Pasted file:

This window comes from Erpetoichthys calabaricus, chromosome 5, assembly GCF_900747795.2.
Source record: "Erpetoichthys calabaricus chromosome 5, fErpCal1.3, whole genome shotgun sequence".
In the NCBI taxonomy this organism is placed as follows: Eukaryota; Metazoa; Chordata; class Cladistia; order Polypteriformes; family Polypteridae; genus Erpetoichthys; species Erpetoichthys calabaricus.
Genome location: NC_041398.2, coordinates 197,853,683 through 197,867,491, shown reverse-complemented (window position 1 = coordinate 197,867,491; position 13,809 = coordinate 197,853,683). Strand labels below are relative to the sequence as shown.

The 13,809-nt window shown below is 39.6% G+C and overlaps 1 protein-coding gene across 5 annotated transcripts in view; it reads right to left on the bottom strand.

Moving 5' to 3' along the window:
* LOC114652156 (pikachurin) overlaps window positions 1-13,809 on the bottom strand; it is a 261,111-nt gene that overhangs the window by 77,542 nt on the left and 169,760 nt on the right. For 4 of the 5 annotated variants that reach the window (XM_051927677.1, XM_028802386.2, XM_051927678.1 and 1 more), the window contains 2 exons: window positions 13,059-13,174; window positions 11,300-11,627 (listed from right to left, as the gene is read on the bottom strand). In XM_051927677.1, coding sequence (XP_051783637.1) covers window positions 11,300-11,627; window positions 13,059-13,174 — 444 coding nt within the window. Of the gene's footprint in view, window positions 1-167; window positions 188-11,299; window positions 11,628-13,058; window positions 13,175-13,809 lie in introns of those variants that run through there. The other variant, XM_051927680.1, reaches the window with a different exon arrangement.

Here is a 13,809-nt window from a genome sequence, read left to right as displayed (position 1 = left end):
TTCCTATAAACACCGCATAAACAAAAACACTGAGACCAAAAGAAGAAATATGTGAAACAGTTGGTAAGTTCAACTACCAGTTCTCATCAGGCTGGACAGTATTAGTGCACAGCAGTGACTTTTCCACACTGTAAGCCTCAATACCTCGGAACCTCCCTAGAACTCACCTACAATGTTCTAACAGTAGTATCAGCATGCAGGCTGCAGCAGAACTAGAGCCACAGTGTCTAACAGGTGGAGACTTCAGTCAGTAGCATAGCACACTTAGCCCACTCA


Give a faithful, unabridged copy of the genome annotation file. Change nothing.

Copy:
This window comes from Erpetoichthys calabaricus, chromosome 5, assembly GCF_900747795.2.
Source record: "Erpetoichthys calabaricus chromosome 5, fErpCal1.3, whole genome shotgun sequence".
In the NCBI taxonomy this organism is placed as follows: Eukaryota; Metazoa; Chordata; class Cladistia; order Polypteriformes; family Polypteridae; genus Erpetoichthys; species Erpetoichthys calabaricus.
Genome location: NC_041398.2, coordinates 197,853,683 through 197,867,491, shown reverse-complemented (window position 1 = coordinate 197,867,491; position 13,809 = coordinate 197,853,683). Strand labels below are relative to the sequence as shown.

The 13,809-nt window shown below is 39.6% G+C and overlaps 1 protein-coding gene across 5 annotated transcripts in view; it reads right to left on the bottom strand.

Moving 5' to 3' along the window:
* LOC114652156 (pikachurin) overlaps window positions 1-13,809 on the bottom strand; it is a 261,111-nt gene that overhangs the window by 77,542 nt on the left and 169,760 nt on the right. For 4 of the 5 annotated variants that reach the window (XM_051927677.1, XM_028802386.2, XM_051927678.1 and 1 more), the window contains 2 exons: window positions 13,059-13,174; window positions 11,300-11,627 (listed from right to left, as the gene is read on the bottom strand). In XM_051927677.1, coding sequence (XP_051783637.1) covers window positions 11,300-11,627; window positions 13,059-13,174 — 444 coding nt within the window. Of the gene's footprint in view, window positions 1-167; window positions 188-11,299; window positions 11,628-13,058; window positions 13,175-13,809 lie in introns of those variants that run through there. The other variant, XM_051927680.1, reaches the window with a different exon arrangement.

Here is a 13,809-nt window from a genome sequence, read left to right as displayed (position 1 = left end):
TTCCTATAAACACCGCATAAACAAAAACACTGAGACCAAAAGAAGAAATATGTGAAACAGTTGGTAAGTTCAACTACCAGTTCTCATCAGGCTGGACAGTATTAGTGCACAGCAGTGACTTTTCCACACTGTAAGCCTCAATACCTCGGAACCTCCCTAGAACTCACCTACAATGTTCTAACAGTAGTATCAGCATGCAGGCTGCAGCAGAACTAGAGCCACAGTGTCTAACAGGTGGAGACTTCAGTCAGTAGCATAGCACACTTAGCCCACTCA